The aftermath of the coronavirus pandemic has been mostly obstreperous. By the start of march 2021, there have been 117 million cases recorded, with almost 2.59 million deaths worldwide. While the lockdown enforced by the states, through their indigenous national government to curb the rapid proliferation of the virus has stunted the supply chains, halted agricultural undertaking, and slow-downed the economic activity, it has also severely impacted marginalized sections of the society, especially the women. A policy brief published by the United Nations (UN), on the impact of the COVID-19 over women states that the evidence suggests that female economic activity will have a more significant inverse effect than men.
Worldwide, women earn less, hold less secure jobs, and are more likely to be employed in the informal sector. About 740 million women globally work in the informal economy. Moreover, women have a reduced admittance towards the social safety nets. Hence, their adeptness to comprehend the economic shocks is low than that of men, making them more exposed and less resilient. Pandemic has worsened, the already grieved situation further for women; the articles sheds some light on the gendered impacts of COVID-19 on women.
Technology has singlehandedly proved as an efficient catalyst in transforming society. Access to information is one of the fundamental aspects of the liberal democratic system; it is the initial step towards empowerment. During the present pandemic, human motility has been cramped. Simultaneously, it has enhanced the reliability of digital platforms, it has become essential to be connected. Moreover, this pandemic has illustrated that technology is a medium for entertainment and an efficient communication and development platform.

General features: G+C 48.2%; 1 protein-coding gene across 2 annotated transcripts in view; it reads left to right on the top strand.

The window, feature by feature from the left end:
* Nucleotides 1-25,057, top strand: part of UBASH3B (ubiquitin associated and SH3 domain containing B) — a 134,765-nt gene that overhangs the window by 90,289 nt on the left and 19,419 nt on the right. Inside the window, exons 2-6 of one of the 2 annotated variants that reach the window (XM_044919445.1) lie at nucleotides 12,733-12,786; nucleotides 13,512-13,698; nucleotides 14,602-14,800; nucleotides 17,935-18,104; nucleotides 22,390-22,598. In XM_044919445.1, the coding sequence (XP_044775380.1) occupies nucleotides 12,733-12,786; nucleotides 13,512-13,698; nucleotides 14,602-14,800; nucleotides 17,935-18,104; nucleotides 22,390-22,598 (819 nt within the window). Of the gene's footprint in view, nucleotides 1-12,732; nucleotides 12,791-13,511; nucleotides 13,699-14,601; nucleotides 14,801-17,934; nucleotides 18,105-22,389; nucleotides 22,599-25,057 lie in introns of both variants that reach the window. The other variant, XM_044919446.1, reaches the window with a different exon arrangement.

As per the Global System for Mobile Communication Association’s (GSMA) Mobile Gender Gap Report released in 2020, the technology gender gap is substantial and recurring. It disclosed that in Bangladesh, 25% of women are less likely than men in accessing mobile phones. A similar picture in India and Sri Lanka stands at 20% and 7% respectively. Among the population with access to phones, 17% of women in Bangladesh are less likely than men to access the internet on the phone. This goes up to 50% in India, 40% in Sri Lanka. In Pakistan, 81% of the men and 50% of the women have mobile phones, yet out of those only 19% percent women have internet access, with an accumulative gender gap of 49% in internet usage. The report reflects society’s general tendency to alienate women from accessing technology, in this case, mere mobile phones.